Exclusive Interview: Emily Bergl, of Men in Trees
Exclusive Interview: Emily Bergl, of Men in Trees
Emily Bergl got her big break when she landed the leading role in Carrie 2: The Rage, and has led a prolific acting career ever since.  She has appeared in films, TV shows and on the stage.  Known for her diverse acting prowess, Emily has become a familiar face in Hollywood.  Bergl is currently appearing on the ABC drama Men In Trees as Annie O'Donnell.  She was kind enough to take some time during shooting to tal with us about her career and Men In Trees.

Below you will find both the written transcript of the interview, as well as the full mp3 audio.


BuddyTV: How are you today, Emily?

Emily: I’m doing well, busy, busy filming.  We just had a long sequence where I wear a prosthetic eyebrow.  So that of course took a long time so I’m glad I’m able to make it to this interview.


Can you give us little bit more about the prosthetic eyebrow?  Does that influence the plot structure at all?

I have to be careful not to give too many things away because we’re getting down to shooting our big season finale.  But I will say that something goes wrong with my eyebrow and that it is close to my wedding date.  But I think that’s all that I’m probably allowed to say.


So, bride’s worst fears possibly coming true?

Yeah.  I think we can safely say that a lot of the bride’s worst fears and a lot of complications are going to be happening on this wedding.  If anybody is getting married or has had a disaster wedding they should definitely watch this and they’ll feel better.  It’ll probably make their own wedding look pretty good.


Just to go back a little bit, with your theater background, when you were offered your first film role, were you hesitant to break into that new industry?

You know it’s funny, I was actually, the second job that I ever did was I was offered the lead in the sequel to the movie Carrie.  So it was very early on in my career.  I wouldn’t say that I was that hesitant about entering that medium because it was a career making role, but I was hesitant after that to be type cast as a horror movie actress. And I was afraid that it would affect me being viewed as a legitimate theater actor so right after that instead of doing more horror movies, which everyone wanted me to do, I went out and did a couple Broadway shows to make sure that people would still see me as a theater actor because, I mean, that’s first and foremost my identity as an actor; how I identify myself.


Now I read that you're not a New Yorker, but you seem to do a lot of things on Broadway and at Lincoln Center, is that because you feel that the theater district in Manhattan is better than that in LA or what’s that choice about?

Well, I did live in New York for a long time and I think everybody knows that the theater scene is better in New York.  I’m a member of a theater company in Los Angeles and I’ve actually done a lot of plays outside of LA like in San Diego at The Old Globe, at La Jolla Playhouse and those are great theaters.  And not only my heart as an actor but my heart as a person is in New York City.  I just think it’s the greatest city in the world.


So how did you land the role of Annie on Men in Trees?

I almost didn’t land the role of Annie because I was actually doing a show on Broadway when they were casting and luckily the show I did closed a week early and I was just at the last minute able to get to LA for the audition.  I mean it was really my first audition after doing this play; I wasn’t really expecting anything.  And it was just one of those kind of meant to be things I guess. I came in and read for the part and they seemed to think that I was right and actually I was, along with Derek Richardson who plays Patrick, we were the first people to even be cast in the show.  It was one of those.  I wish every job was like that.  I mean usually you have to jump through about 10 hoops on fire but this one just seemed to be in the cards for me I guess.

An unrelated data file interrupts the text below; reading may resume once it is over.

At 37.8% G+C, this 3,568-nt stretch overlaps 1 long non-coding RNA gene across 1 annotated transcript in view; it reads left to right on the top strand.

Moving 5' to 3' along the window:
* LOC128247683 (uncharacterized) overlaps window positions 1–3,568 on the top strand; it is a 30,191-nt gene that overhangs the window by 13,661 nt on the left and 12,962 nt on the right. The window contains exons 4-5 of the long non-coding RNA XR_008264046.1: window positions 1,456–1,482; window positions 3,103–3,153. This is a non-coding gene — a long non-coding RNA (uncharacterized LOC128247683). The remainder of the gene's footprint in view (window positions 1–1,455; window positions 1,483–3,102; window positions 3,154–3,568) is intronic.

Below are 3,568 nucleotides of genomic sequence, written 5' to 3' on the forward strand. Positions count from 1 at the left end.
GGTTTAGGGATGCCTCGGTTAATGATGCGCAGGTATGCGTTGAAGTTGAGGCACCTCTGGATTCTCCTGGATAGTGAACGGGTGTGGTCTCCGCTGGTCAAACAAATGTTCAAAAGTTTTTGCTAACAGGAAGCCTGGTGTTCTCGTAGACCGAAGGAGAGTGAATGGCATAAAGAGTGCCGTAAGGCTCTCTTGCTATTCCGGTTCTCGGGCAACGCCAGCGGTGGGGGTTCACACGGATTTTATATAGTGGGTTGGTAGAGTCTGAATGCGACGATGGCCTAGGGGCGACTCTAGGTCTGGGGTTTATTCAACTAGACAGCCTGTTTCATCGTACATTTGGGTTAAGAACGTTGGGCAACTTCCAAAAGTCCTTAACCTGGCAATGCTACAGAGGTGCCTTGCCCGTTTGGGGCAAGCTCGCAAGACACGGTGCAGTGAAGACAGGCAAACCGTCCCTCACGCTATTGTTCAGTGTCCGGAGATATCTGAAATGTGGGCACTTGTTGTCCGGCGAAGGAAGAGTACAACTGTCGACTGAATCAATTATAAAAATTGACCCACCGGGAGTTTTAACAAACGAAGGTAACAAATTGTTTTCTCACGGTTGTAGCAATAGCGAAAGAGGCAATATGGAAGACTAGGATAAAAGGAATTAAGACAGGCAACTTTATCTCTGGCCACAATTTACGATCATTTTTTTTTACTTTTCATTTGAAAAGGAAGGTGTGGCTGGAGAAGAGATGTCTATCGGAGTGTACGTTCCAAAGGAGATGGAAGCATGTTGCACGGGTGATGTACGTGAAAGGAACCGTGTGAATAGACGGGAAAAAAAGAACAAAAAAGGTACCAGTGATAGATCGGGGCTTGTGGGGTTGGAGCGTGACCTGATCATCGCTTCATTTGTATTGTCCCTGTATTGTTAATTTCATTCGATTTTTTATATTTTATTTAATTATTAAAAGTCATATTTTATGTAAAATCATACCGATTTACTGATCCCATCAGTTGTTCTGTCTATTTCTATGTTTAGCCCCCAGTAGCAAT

As far as stage atmosphere in theater versus set atmosphere in TV and film, what are some major similarities or differences that can tell us about having had both experiences?

Well I think we’re really lucky on Men and Trees, because I would say that usually differences, there tends to be more, I think, ease and camaraderie or unity in a cast in a play because you all get together every night, a lot of the time you’re sharing dressing rooms getting made up together and then you all go out and do this performance together.  And in TV or film sometimes you barely see the people that you’re working with because the scenes don’t happen at the same time, you don’t cross paths, everyone kind of goes home at the end of the night.  You know in a play, everyone goes out for a cocktail afterwards or hangs out.  But I have to say that in Men and Trees we haven’t experienced that so much because we’re so close as a cast and we’re always doing things together.  Every Saturday night we’ll cook together or go out together so that’s been a nice experience for me because I hadn’t really experienced that kind of feeling that you get doing a play doing a television show and we have that in spades.


And do you film on location; is that part of the reason?

I think that is part of the reason.  We’re on location in Vancouver although some of the people in our cast are Vancouver natives; they live here year round.  But that always helps I think when people, you know, especially when people have families it’s kind of a treat to go out and not have guilt that the kids are home, can’t see them anyway.

Part 1 / Part 2

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